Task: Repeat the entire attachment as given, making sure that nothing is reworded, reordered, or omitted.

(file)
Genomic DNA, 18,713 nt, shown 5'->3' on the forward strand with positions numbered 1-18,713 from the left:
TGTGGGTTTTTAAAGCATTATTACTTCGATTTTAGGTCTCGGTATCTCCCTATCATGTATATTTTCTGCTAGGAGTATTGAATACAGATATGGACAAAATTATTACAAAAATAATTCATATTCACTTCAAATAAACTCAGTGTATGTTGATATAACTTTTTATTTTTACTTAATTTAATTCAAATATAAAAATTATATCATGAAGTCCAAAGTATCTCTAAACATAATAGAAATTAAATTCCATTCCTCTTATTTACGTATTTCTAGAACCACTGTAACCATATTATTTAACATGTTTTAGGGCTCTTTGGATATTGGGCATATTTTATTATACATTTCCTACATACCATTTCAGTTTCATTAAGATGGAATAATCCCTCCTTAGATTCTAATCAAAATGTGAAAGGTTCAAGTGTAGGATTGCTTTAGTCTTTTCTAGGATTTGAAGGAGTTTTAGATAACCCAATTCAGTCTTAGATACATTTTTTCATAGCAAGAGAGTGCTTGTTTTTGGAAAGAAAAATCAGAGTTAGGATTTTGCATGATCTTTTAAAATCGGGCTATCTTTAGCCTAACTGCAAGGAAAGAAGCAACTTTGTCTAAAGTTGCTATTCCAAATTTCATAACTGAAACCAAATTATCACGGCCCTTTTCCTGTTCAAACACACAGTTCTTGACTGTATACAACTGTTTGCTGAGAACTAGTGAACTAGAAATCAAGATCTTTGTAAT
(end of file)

Genomic DNA, 18,713 nt, shown 5'->3' on the forward strand with positions numbered 1-18,713 from the left:
TGTGGGTTTTTAAAGCATTATTACTTCGATTTTAGGTCTCGGTATCTCCCTATCATGTATATTTTCTGCTAGGAGTATTGAATACAGATATGGACAAAATTATTACAAAAATAATTCATATTCACTTCAAATAAACTCAGTGTATGTTGATATAACTTTTTATTTTTACTTAATTTAATTCAAATATAAAAATTATATCATGAAGTCCAAAGTATCTCTAAACATAATAGAAATTAAATTCCATTCCTCTTATTTACGTATTTCTAGAACCACTGTAACCATATTATTTAACATGTTTTAGGGCTCTTTGGATATTGGGCATATTTTATTATACATTTCCTACATACCATTTCAGTTTCATTAAGATGGAATAATCCCTCCTTAGATTCTAATCAAAATGTGAAAGGTTCAAGTGTAGGATTGCTTTAGTCTTTTCTAGGATTTGAAGGAGTTTTAGATAACCCAATTCAGTCTTAGATACATTTTTTCATAGCAAGAGAGTGCTTGTTTTTGGAAAGAAAAATCAGAGTTAGGATTTTGCATGATCTTTTAAAATCGGGCTATCTTTAGCCTAACTGCAAGGAAAGAAGCAACTTTGTCTAAAGTTGCTATTCCAAATTTCATAACTGAAACCAAATTATCACGGCCCTTTTCCTGTTCAAACACACAGTTCTTGACTGTATACAACTGTTTGCTGAGAACTAGTGAACTAGAAATCAAGATCTTTGTAAT